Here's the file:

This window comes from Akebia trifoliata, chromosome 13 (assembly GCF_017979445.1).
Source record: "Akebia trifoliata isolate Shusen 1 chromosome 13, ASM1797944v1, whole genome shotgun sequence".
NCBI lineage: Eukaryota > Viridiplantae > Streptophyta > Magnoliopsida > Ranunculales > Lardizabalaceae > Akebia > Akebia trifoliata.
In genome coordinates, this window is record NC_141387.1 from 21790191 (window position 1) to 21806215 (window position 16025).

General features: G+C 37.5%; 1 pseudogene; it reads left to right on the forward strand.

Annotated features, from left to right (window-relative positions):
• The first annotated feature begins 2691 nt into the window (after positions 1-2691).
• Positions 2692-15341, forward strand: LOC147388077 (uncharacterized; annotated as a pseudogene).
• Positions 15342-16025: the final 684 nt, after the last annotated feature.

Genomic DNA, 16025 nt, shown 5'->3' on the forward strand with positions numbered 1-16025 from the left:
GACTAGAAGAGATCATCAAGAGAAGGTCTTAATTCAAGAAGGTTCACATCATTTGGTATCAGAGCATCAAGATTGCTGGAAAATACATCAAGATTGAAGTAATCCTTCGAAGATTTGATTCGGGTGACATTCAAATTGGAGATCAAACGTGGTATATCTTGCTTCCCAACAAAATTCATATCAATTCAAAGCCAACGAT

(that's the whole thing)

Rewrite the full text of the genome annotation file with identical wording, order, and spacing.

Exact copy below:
This window comes from Akebia trifoliata, chromosome 13 (assembly GCF_017979445.1).
Source record: "Akebia trifoliata isolate Shusen 1 chromosome 13, ASM1797944v1, whole genome shotgun sequence".
NCBI lineage: Eukaryota > Viridiplantae > Streptophyta > Magnoliopsida > Ranunculales > Lardizabalaceae > Akebia > Akebia trifoliata.
In genome coordinates, this window is record NC_141387.1 from 21790191 (window position 1) to 21806215 (window position 16025).

General features: G+C 37.5%; 1 pseudogene; it reads left to right on the forward strand.

Annotated features, from left to right (window-relative positions):
• The first annotated feature begins 2691 nt into the window (after positions 1-2691).
• Positions 2692-15341, forward strand: LOC147388077 (uncharacterized; annotated as a pseudogene).
• Positions 15342-16025: the final 684 nt, after the last annotated feature.

Genomic DNA, 16025 nt, shown 5'->3' on the forward strand with positions numbered 1-16025 from the left:
GACTAGAAGAGATCATCAAGAGAAGGTCTTAATTCAAGAAGGTTCACATCATTTGGTATCAGAGCATCAAGATTGCTGGAAAATACATCAAGATTGAAGTAATCCTTCGAAGATTTGATTCGGGTGACATTCAAATTGGAGATCAAACGTGGTATATCTTGCTTCCCAACAAAATTCATATCAATTCAAAGCCAACGAT